|4094936||Packed bed gas-liquid contactor||1978-06-13||Fernandez-Baujin||261/97|
|4094935||Evaporative cooling system||1978-06-13||Walker et al.||261/DIG.4|
|4029723||Evaporative airconditioner||1977-06-14||Morrison et al.||261/29|
|3867486||EVAPORATIVE AIR CONDITIONER||1975-02-18||Nagele||261/29|
|3493216||AERATION OF LIQUIDS||1970-02-03||Johnson||261/112|
|3372911||Evaporative cooler for vehicle mounting||1968-03-12||Herboldsheimer||261/97|
|2961226||Evaporative cooler and water control means therefor||1960-11-22||Goettl||261/29|
|2685434||Air conditioning apparatus||1954-08-03||Underwood||261/29|
This application is a continuation of application Ser. No. 140,039, filed Apr. 14, 1980, now abandoned.
a. a housing having at least one air-pervious portion about its periphery;
b. at least one wettable pad mounted within said housing against the inner surface of said air-pervious portion such that air flowing through said air-pervious portion flows through said pad;
c. air suction means mounted within said housing for drawing air through said air-pervious portion and pad;
d. a unitary imperforate liquid distributor mounted above said pad having a downwardly sloping distributor surface extending from an upper portion generally central of said housing to a lower edge that is contiguously above the upper edge of the wettable pad, said distributor including a plurality of terraced steps in said distributor surface spaced apart in said sloping direction and extending about the distributor surface in generally parallel relation to the periphery of said housing for affording a cascade flow of liquid from said upper portion to said lower edge; and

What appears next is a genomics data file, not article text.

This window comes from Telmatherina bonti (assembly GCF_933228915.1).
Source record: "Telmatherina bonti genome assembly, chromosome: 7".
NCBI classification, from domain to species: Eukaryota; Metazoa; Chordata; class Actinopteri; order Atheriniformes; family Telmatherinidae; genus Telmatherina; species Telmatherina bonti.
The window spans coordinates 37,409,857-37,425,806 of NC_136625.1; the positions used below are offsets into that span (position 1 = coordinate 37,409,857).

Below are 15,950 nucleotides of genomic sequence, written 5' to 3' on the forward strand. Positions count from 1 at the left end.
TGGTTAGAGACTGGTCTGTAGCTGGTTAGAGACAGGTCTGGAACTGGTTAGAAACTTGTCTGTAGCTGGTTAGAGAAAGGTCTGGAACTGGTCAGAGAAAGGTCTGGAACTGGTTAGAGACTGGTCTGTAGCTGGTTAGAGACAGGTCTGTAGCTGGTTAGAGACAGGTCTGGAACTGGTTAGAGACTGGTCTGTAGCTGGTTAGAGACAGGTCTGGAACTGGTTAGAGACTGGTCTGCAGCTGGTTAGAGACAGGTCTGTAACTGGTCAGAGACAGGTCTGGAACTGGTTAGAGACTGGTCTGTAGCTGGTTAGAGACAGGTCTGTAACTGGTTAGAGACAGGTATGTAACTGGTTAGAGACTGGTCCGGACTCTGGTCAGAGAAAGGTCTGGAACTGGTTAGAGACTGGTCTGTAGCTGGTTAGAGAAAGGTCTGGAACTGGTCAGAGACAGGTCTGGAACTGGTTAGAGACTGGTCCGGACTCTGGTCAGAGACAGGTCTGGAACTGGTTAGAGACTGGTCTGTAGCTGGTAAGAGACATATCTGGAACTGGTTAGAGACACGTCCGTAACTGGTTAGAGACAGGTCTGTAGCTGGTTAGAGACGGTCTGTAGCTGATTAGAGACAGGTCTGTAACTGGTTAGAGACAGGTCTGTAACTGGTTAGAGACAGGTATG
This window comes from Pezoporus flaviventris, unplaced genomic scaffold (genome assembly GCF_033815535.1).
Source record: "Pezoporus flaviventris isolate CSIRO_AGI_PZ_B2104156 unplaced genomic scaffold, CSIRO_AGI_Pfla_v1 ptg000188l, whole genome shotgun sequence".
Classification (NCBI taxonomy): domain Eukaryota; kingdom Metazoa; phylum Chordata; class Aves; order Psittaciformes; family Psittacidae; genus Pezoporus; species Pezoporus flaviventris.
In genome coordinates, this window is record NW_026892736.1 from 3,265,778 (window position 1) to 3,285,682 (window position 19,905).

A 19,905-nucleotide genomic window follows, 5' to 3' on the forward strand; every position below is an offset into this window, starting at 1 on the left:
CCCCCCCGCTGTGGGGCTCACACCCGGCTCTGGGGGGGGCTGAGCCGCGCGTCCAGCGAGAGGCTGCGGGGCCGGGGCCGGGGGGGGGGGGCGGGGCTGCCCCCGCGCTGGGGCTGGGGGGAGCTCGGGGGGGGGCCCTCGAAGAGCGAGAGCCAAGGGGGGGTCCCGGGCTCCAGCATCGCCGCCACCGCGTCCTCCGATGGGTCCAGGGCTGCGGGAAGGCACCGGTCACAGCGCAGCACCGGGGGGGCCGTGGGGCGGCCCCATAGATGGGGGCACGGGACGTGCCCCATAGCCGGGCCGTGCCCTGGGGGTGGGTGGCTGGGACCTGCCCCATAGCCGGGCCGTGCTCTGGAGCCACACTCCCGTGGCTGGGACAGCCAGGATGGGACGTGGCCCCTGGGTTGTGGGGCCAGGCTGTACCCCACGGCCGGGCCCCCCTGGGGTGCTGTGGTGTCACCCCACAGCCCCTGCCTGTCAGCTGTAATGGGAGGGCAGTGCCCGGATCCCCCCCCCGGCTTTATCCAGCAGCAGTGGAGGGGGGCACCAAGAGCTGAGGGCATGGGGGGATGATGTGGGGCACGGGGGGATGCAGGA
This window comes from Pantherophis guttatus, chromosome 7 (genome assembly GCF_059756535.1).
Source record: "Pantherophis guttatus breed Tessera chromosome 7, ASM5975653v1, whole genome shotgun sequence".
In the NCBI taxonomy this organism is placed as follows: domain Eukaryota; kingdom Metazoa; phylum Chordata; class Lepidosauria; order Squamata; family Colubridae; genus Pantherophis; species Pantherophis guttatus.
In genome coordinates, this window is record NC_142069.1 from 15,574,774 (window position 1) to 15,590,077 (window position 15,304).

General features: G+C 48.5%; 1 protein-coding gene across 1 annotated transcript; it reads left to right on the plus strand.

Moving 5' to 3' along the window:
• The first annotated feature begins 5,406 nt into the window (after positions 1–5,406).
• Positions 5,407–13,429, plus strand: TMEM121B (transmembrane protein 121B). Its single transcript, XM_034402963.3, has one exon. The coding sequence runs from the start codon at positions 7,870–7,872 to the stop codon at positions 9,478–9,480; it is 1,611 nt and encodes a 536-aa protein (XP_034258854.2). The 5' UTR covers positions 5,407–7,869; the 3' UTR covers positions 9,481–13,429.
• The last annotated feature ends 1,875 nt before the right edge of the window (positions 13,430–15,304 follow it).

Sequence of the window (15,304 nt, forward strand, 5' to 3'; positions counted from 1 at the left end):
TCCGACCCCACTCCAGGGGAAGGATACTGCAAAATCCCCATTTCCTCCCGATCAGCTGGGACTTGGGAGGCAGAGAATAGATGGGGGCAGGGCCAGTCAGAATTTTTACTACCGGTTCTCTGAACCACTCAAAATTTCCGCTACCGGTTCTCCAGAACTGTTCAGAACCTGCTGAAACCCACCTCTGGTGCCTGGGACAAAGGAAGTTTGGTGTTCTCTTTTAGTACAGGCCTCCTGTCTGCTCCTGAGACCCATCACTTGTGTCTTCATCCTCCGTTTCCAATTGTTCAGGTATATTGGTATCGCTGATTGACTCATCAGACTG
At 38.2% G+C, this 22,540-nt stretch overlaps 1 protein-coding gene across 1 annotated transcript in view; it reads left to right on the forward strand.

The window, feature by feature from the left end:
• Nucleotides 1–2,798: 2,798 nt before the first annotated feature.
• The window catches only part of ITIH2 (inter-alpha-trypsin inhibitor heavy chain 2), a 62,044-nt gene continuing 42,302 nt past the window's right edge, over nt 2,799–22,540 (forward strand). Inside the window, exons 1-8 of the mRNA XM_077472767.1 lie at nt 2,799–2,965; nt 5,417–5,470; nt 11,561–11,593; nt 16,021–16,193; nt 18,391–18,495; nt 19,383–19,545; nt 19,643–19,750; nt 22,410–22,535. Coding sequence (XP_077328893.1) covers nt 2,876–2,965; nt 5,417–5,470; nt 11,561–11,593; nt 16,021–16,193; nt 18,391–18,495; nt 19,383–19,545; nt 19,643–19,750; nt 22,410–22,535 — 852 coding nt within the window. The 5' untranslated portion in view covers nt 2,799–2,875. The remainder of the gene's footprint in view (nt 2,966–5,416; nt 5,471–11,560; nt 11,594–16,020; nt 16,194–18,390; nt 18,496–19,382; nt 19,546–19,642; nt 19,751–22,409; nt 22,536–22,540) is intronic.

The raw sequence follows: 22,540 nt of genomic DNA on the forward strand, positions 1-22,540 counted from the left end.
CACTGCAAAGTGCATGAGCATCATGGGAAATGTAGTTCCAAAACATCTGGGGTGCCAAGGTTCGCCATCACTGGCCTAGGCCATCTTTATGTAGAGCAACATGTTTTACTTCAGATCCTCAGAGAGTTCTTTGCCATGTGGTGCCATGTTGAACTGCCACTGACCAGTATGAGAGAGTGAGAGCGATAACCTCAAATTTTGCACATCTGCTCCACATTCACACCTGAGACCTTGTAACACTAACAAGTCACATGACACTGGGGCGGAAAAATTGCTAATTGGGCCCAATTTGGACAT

e. liquid supply means for supplying liquid to the center of said distributor such that said liquid flows downwardly by gravity in a cascading flow over said distributor surface portion and directly onto the entirety of the upper edge of said wettable pad.
1. Field of the Invention
This invention relates to air conditioning apparatus and, more particularly, to a terraced water distributor for an evaporative air conditioner.
2. State of the Art
Evaporative air conditioners generally include an anti-pervious outer housing with porous, air-pervious, wettable pads mounted against the inner surfaces of the housing. A liquid distribution system provides cooling water to the pads to maintain them in saturated condition. Hot, dry ambient air is drawn through the saturated pads by a suction fan which is located within the housing. As the hot, dry air comes into contact with the wettable pads, evaporative heat exchange occurs. That is, the ambient air passing through the pads becomes saturated with water vapor. This phenomenon results in cooling of the ambient air by converting the sensible heat of the ambient air to latent heat suspended in the vaporized moisture.